Cooking Like My Granny

Photos of my Granny are rare. Ebony hued and diminutive with high cheekbones that show up 3 generations later in my daughter’s face, Granny is seen here hatted and bejeweled at my mother’s wedding holding her glass for a toast and smiling. This blog post is dedicated to the dear and fond memories I have of my childhood with my maternal grandmother, Dorothy Scotland – our “Granny”.

One of the signature rituals of our childhood was spending the summer vacations at Granny’s in Suddiea bucolic village on the west coast of the Essequibo River and the place of our birth. As soon as the school year ended, our Auntie Cheryl or Auntie Faye (my mom’s sisters) would show up at our home in Georgetown to spirit us off to Essequibo. With suitcases packed and lots of food for the day long journey by car and boat and a dreadful old ferry called “Malali”, we would set off for a summer of fun and adventure.

The thing I remember most about that journey was looking forward to buying fig bananas at the Parika Ferry Stelling, and the horror of the ferry itself which labored along for up to 12 hours -foul smelling and uncomfortable – to finally deposit us at the Adventure Stelling in Essequibo.

Move slider right to see a zoomed in version of our summer trip from Georgetown to my sister and my birthplace – the village of Suddie on the coast of the Essequibo River.


My sister and I were both born in Suddie, a few meters away from Granny’s home at the Suddie Public Hospital. Growing up we heard my Granny called “Dottie” and “Doro” and “Cousin Doro”.

Granny’s home was on the”Sea Road” in Suddie – the road that ran alongside the beach. This beach provided untold hours of summer fun with our aunts and uncles and cousins and friends. Food was central to our summer experience forming both the orchestral backdrop to our daily adventures and the riveting solos in our summer symphony.

Apart from her skill in the kitchen, Granny was a seamstress by trade. She would sew custom clothing for fellow villagers – from fancy dresses to school uniforms. I remember Granny sitting at the sewing machine her feet pedalling furiously, or threading a needle with glasses perched on her nose, or cutting out clothing patterns from “Butterick” packages. My sister and I could always count on a few brand new summer outfits handmade by our Granny. Two piece outfits with matching flop hats were her specialty.

My Grandmother – Dorothy Scotland (2nd from left). Her younger sister Gertrude London is the bride; My mom, Veronica Scotland (Granny’s eldest child) is far right.

I’ve also heard stories from my Auntie Fay and Uncle Andrew about my Granny’s drive and industry. She would take classes in all kinds of crafts at a nearby organization for women and she became very proficient in making straw hats and bags. Auntie Faye said that Granny also baked and iced cakes.

Granny in Georgetown

Although she did not receive much of a formal education as the daughter of a poor housekeeper in rural British Guiana, my Granny was highly intelligent, self educated and literate. She was very fond of scrabble – a game at which she quietly, patiently and consistently thrashed my sister and I when she came to live with us as a stand in for our mom who had emigrated to the USA.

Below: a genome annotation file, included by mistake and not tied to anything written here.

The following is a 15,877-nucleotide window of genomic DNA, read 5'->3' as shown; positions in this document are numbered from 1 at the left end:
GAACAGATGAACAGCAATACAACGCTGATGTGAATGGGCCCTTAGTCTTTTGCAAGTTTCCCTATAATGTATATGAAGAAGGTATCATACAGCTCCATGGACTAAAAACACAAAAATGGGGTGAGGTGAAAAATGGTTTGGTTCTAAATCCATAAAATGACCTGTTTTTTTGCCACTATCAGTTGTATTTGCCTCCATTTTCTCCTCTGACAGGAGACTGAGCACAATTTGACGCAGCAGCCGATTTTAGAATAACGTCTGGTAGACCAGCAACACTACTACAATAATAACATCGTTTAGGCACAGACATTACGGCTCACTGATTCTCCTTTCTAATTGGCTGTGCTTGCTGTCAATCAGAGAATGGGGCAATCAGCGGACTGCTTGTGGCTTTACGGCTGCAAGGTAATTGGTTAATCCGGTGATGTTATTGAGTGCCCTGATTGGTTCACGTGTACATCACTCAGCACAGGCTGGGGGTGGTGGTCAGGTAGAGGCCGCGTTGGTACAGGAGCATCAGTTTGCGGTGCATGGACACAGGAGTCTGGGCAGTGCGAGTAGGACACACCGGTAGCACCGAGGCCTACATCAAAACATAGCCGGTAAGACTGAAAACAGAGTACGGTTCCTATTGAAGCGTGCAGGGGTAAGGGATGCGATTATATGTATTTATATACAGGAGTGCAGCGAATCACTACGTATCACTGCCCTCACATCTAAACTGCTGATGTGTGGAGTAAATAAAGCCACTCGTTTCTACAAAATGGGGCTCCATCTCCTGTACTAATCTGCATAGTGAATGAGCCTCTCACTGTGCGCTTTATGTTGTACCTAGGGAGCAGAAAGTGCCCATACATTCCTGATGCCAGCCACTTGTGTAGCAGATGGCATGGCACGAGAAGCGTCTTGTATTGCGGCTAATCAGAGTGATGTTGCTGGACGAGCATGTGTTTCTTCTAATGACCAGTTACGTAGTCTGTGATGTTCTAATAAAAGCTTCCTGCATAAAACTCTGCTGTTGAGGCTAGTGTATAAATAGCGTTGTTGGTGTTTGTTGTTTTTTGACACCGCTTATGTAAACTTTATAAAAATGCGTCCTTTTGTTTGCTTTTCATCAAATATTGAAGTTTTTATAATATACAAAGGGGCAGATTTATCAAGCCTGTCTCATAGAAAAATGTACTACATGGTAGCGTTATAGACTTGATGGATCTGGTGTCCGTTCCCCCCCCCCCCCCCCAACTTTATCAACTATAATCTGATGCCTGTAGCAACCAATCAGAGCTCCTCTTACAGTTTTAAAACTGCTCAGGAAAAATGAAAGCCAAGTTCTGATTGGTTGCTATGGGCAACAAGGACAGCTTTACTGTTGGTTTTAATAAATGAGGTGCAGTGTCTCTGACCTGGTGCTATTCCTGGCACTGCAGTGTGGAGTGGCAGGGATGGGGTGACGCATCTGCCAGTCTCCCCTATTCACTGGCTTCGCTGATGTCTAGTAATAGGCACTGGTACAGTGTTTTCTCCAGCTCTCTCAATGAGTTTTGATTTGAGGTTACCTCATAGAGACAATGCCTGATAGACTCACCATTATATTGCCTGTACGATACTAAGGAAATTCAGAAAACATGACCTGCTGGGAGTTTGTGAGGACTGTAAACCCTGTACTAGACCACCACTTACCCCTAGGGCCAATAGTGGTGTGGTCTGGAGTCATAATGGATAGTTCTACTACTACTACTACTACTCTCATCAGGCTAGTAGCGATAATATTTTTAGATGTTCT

As I cook for my family, I constantly worry about variety, flavor, balance, healthfulness etc. These days I have to balance between my children who have lost their fondness for fish (except salmon); my partner who doesn’t eat red meat; my daughter who is allergic to shellfish and my son who has a sympathetic revulsion for all foods to which my daughter is allergic.

This has gotten me to thinking wistfully about Granny’s cooking and feeling nostalgic about the ritualized simplicity of it… A simplicity that did not compromise variety and flavor. A matter-of-fact approach to food that neither considered nor accommodated preferences. She cooked it and served it and you ate it. PERIOD. I have been combing through my memories to figure out what I can use from my heritage to simplify my daily food prep, making it less angst ridden and more matter-of-fact .

Granny’s cooking was a practiced dance between ritual and variety. The fact of living in Guyana made variety easy. There is an abundance of vegetables to choose from, and fresh fish, shrimp and seasonal crabs are easy to come by as are a variety of meats, chicken and duck. In addition wild meats (game) are popular delicacies.

Despite the simplicity, these dishes were pretty labor intensive. Take just one ingredient of a staple dish: COCONUT MILK. We made coconut milk from dried coconuts that fell in Granny’s yard or were picked from the trees in the yard by expert coconut tree climbers. The coconuts had to be de-husked in the yard on an upturned crowbar to extract the nut. The nut was then skilfully broken into halves using a kitchen instrument of solid metal called a “cruckney”. The coconut halves were then grated by hand on the cruckney. The grated coconut was soaked in water and then squeezed by hand to extract the milk… no canned coconut milk… the original #backyardtotable.

Black Hungarian Pepper Ripened

One of Granny’s famous sayings

“Waste not want not”